Sarkozy, Merkel press debt plan with EU allies

By Jamey Keaten

Associated Press

Published: Thursday, Dec. 8 2011 12:00 a.m. MST

German Chancellor Angela Merkel, left, and France's President Nicolas Sarkozy, right, shake hands at the end of their joint news conference at the Elysee Palace, Paris, Monday, Dec. 5, 2011. Sarkozy and Merkel sought Monday to present a unified plan to tighten oversight of government budgets - a key step ahead of a European Union summit later this week to try to save the euro.

Michel Euler, Associated Press

Enlarge photo»

MARSEILLE, France — The leaders of France and Germany tried to rally fellow European conservatives Thursday around their latest bid to save the euro currency from collapsing under the weight of huge government debts.

German Chancellor Angela Merkel and French President Nicolas Sarkozy were meeting with heads of state and government from the center-right European People's Party in this Mediterranean port before moving on to Brussels for a crucial EU summit, with the 17-nation eurozone's fate in the balance.

The two sought backing for their plan to have eurozone nations submit their national budgets to much greater scrutiny. The Standard & Poor's rating agency injected urgency into those talks by warning it may downgrade the EU, just days after it threatened to lower its rating for 15 of the 17 euro nations.

"The longer we delay, the more costly and less productive the solution will be," Sarkozy told party members in this southern French port. "If we don't have an agreement Friday, there won't be a second chance."

Their plan seeks to enshrine tougher budget oversight in the existing EU treaty or alternatively, create a new one for the 17 nations that use the euro that other European nations could opt in to. It proposes automatic sanctions for breaking strict budget rules and a requirement to balance national budgets.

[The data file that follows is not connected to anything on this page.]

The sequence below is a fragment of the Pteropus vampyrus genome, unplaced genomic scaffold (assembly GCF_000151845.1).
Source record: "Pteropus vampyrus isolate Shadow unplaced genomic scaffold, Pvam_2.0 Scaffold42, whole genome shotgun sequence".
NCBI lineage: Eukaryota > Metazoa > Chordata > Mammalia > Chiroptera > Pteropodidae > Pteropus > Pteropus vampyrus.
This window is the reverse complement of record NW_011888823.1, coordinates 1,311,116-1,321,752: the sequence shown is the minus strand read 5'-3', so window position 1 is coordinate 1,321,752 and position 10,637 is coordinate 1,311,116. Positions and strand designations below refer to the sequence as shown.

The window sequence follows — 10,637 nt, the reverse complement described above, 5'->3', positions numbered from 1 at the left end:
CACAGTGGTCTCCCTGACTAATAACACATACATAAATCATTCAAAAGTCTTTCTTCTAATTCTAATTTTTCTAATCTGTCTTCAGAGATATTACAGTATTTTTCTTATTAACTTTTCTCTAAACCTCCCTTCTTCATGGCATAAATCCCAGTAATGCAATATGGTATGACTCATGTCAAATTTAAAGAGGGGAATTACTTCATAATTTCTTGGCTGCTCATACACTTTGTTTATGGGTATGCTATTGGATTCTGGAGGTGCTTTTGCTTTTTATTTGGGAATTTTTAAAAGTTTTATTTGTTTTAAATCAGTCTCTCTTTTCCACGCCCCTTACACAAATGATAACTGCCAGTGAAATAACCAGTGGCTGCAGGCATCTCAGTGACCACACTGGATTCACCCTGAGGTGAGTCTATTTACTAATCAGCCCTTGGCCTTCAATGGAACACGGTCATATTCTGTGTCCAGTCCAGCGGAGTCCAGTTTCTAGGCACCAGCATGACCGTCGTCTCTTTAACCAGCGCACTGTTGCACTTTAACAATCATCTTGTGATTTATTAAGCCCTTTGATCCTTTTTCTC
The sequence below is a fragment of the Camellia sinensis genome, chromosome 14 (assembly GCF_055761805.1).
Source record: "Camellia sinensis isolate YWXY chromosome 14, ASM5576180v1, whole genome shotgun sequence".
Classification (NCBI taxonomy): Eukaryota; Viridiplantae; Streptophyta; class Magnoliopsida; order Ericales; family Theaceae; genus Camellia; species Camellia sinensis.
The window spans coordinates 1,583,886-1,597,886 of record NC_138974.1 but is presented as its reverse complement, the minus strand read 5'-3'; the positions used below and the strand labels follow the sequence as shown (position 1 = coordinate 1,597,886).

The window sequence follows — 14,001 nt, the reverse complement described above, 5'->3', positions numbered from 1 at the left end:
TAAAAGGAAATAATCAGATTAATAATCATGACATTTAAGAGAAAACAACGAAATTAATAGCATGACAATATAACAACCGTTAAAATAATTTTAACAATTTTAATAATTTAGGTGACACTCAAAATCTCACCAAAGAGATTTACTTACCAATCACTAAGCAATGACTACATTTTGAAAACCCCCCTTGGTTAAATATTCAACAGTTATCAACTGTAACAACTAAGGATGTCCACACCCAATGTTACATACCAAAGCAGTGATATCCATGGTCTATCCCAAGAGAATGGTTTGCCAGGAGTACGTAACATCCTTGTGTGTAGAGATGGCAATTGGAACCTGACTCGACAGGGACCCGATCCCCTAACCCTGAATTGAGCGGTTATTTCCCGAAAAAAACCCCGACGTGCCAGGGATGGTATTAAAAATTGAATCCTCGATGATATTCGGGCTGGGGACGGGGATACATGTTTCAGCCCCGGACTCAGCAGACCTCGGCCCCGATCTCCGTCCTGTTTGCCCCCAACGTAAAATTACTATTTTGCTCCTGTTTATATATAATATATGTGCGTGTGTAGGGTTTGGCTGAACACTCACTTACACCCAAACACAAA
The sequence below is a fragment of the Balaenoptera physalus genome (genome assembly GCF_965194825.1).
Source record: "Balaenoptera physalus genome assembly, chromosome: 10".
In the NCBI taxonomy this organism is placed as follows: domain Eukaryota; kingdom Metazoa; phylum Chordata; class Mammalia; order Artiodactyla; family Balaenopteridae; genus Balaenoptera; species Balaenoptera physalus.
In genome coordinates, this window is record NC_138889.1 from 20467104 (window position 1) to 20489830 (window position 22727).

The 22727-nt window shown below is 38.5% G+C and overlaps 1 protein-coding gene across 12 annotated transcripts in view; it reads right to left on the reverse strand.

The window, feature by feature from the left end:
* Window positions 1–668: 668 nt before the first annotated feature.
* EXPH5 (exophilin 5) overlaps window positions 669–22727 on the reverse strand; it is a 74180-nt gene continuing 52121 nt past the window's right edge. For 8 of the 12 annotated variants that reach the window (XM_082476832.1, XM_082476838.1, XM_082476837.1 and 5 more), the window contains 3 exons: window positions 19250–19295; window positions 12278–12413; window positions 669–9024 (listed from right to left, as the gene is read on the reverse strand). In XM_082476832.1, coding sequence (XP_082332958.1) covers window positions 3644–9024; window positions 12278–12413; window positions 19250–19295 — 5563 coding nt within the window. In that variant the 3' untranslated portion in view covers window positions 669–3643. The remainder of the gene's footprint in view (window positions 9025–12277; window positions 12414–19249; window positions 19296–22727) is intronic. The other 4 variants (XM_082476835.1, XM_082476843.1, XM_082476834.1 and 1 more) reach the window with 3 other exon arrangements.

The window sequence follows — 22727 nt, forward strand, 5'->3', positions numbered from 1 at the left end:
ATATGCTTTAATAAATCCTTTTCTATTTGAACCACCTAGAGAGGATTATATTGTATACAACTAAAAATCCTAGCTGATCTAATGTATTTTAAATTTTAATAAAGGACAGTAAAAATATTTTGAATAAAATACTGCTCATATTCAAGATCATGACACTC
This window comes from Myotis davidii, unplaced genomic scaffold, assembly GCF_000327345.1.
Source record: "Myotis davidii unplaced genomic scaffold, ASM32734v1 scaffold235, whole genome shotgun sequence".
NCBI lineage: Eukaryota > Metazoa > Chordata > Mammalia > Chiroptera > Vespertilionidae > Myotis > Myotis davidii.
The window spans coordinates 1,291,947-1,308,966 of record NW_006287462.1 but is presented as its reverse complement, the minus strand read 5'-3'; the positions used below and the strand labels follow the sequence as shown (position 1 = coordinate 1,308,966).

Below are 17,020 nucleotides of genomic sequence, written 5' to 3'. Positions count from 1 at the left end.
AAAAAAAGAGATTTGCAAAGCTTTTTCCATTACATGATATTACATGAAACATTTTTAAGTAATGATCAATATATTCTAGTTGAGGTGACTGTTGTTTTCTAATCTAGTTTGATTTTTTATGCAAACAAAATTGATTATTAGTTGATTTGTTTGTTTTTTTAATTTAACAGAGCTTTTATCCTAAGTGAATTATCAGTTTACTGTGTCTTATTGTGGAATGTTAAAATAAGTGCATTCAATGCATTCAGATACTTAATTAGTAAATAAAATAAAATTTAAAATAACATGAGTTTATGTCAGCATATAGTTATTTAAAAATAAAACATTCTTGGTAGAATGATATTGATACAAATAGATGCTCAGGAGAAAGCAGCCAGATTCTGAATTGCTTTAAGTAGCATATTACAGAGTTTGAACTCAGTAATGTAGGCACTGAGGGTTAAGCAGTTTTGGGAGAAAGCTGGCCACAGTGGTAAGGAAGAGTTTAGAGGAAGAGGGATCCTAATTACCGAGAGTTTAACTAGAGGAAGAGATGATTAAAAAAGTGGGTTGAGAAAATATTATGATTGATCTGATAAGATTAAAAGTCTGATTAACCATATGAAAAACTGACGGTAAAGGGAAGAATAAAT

European Commission President Jose Manuel Barroso tried to project optimism Thursday morning that a deal to save the euro was in reach.

"I believe this is possible. My appeal — my strong appeal — to all the heads of state and government is to show this commitment to our common currency. I think this is indispensable, and leadership is about making possible what is indispensable," Barroso said.

Markets have mostly risen since last week on hopes that an agreement among European governments on the Franco-German plan would pave the way for the European Central Bank to intervene more aggressively to support eurozone bond markets. But investor optimism was deflated Wednesday after a German official said it could take up to Christmas to clinch a deal.

The head of the eurozone finance ministers said Thursday that leaders hope to get all 27 European Union countries on board with treaty changes this week.

"A treaty of all 27 members is to be hoped for, but if there are countries that don't want to accompany us in our search for a better European architecture then we'll go with a treaty of 17," Jean-Claude Juncker, the Luxembourg prime minister, told French radio France-Info.

Analysts said the summit was do-or-die for the eurozone.

"The politicians face a very stark choice between reaching an agreement that tees up the ECB to continue buying (bonds) and helping to restore confidence generally by their words and actions, or failing to agree and risk losing control of the situation, which could lead to a depression or worse," said Gary Jenkins of London's Evolution Securities.

The European Central Bank cut its key interest rate again Thursday by a quarter point to 1 percent to spur a slowing eurozone economy and said it was making more credit available to banks that are struggling because of the eurozone government debt crisis.

An alternative to support from the ECB could be greater help from the International Monetary Fund. Some European leaders have said their national central banks could lend money to the IMF, which could act as a backstop for financially weak eurozone countries.

A European Union diplomat said eurozone leaders are likely to agree to give the IMF €150 billion ($200 billion) in bilateral loans to use as a firewall in the debt crisis. The money would come from the central banks of the 17 euro nations, not governments, which are already highly indebted.

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